selleing companyIf you are considering buying another company’s assets, one important consideration is: what liabilities of the seller will I be taking on? This question generally only arises in an asset purchase, as a stock purchase will typically result in liability on the part of the successor company.

Whether a company that purchases the assets of another company can be held responsible for the seller’s pre-transfer obligations is the crux of the successor liability issue. In Illinois, the general rule is that a company that purchases the assets of another company is NOT responsible for the debts or liabilities of the selling company. However, several exceptions to this general rule exist.

Illinois case law recognizes four exceptions to the general rule of non-liability: (1) where there is an express or implied agreement of assumption; (2) where the transaction amounts to a consolidation or merger of the purchaser or seller corporation; (3) where the purchaser is merely a continuation of the seller; or (4) where the transaction is for the fraudulent purpose of escaping liability for the seller’s obligations. As the third exception is the most common and the most concerning for many businesses, this article will focus only on that exception in detail.

When considering the third exception, continuation of the seller, a court will focus on whether the purchaser company is merely a continuation or reincarnation of the selling company, or whether the purchaser maintains the same or similar management or ownership, but is merely wearing “different clothes”.

The test used most often is whether there is a continuation of the corporate entity of the seller – not whether there is a continuation of the seller’s business operation; meaning a court considers the ownership and management of the purchasing company compared to the ownership and management of the selling company, rather than merely asking if the purchasing company sells the same products or provides the same services as that of the predecessor. Courts emphasize whether the officers, directors and stock ownership of the purchasing company are similar to that of the selling company as the key element of a determining whether there is continuation. Absent continuity of stock ownership, courts typically determine that a finding of continuation is not warranted. Continuity of middle management employees absent a showing of common ownership has been previously decided by the courts not to be enough to establish a continuation.

Because of the viability of a purchasing company can hinge on whether that company is responsible for debts and/or liabilities of a seller, carefully structured transfers are prudently worded purchasing documents are necessary. While Illinois courts have provided much guidance regarding successor liability of purchasing companies, the analysis is often fact specific. A business owner would be wise to seek the guidance of an experienced attorney before commencing the purchase of the assets of any company.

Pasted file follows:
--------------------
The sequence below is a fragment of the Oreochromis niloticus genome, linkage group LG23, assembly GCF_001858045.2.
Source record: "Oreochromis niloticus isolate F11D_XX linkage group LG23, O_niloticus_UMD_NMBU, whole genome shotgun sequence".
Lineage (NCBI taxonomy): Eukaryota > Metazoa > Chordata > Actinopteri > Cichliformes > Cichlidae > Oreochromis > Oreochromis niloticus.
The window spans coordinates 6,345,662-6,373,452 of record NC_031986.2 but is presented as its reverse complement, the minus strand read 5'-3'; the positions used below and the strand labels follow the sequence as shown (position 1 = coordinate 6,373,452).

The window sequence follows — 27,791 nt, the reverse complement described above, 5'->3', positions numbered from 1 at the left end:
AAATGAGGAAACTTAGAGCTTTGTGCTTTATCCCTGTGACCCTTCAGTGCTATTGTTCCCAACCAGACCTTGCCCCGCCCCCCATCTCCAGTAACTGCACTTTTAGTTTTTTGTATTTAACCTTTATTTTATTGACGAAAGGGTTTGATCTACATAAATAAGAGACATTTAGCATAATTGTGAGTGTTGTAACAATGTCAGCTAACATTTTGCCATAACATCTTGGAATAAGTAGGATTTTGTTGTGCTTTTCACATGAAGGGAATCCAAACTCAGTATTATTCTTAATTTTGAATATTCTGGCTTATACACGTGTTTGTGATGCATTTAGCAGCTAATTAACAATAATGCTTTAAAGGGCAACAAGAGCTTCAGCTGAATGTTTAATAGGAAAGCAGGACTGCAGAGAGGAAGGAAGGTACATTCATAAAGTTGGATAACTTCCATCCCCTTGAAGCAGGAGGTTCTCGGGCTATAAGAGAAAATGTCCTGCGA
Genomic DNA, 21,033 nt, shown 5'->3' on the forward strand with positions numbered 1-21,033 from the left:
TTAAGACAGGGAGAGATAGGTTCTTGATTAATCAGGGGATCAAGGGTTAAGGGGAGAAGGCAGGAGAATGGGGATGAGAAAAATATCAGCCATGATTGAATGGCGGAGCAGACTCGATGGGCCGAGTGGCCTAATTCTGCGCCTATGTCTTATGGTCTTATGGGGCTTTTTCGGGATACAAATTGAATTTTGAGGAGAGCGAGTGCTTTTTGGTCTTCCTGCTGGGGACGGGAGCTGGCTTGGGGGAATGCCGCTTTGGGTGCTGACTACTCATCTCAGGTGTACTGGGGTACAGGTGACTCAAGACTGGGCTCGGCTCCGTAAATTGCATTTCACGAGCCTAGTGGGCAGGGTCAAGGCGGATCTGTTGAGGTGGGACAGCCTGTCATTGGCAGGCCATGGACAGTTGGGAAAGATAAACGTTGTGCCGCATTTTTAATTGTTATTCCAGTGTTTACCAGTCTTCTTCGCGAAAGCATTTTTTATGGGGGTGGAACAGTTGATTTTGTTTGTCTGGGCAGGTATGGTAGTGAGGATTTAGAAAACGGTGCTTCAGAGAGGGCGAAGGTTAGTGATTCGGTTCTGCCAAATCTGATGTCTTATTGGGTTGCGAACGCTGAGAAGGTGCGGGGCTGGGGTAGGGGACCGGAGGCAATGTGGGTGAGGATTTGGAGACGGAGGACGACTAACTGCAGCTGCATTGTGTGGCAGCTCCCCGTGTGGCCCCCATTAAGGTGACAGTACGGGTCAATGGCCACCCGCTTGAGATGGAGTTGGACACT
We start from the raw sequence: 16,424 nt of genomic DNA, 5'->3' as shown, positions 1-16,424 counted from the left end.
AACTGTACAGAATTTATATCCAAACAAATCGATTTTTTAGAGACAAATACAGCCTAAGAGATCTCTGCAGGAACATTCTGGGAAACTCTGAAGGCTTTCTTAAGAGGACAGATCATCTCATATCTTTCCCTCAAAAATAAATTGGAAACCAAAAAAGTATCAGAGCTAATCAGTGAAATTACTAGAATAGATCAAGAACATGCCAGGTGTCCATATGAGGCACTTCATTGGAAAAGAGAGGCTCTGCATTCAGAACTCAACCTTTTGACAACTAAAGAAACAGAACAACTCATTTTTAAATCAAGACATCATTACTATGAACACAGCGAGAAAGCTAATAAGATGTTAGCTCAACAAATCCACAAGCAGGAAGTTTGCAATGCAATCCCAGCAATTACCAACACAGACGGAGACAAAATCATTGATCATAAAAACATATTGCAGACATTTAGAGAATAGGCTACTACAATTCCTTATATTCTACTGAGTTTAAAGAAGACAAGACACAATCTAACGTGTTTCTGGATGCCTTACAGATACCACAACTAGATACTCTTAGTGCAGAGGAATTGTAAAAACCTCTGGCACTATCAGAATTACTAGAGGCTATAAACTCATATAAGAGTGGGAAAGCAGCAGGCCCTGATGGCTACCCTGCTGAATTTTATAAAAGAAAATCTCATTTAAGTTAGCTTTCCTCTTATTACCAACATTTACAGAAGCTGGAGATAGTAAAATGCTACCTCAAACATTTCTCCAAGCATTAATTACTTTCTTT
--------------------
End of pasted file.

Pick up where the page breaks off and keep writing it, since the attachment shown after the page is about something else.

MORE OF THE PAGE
Be aware this is a brief discussion of one aspect of successor liability as treated under Illinois law, and each circumstance can dictate different results. In some situations, companies should also consider implications under federal law. For example, the US Court of Appeals for the 7th Circuit recently decided that, despite language in a purchase agreement specifically stating the purchaser was not assuming the liabilities of the seller, absent a compelling reason to rule otherwise successor liability is appropriate in suits to enforce federal labor or employment laws.

If you have questions regarding successor liability or any other laws that may affect your business, or would like to schedule a free initial consultation, please contact Waltz, Palmer & Dawson, LLC at (847)253-8800 or contact us online.

Waltz, Palmer & Dawson, LLC is a full-service law firm with various areas of service to assist your business, including: Employment Law, Intellectual Property, Commercial Real Estate, Litigation and general Business Law services. Individual services include Estate Planning, Wills and Trusts, Probate, Guardianship, Divorce and Family Law.

This article constitutes attorney advertising. The material is for informational purposes only and does not constitute legal advice.

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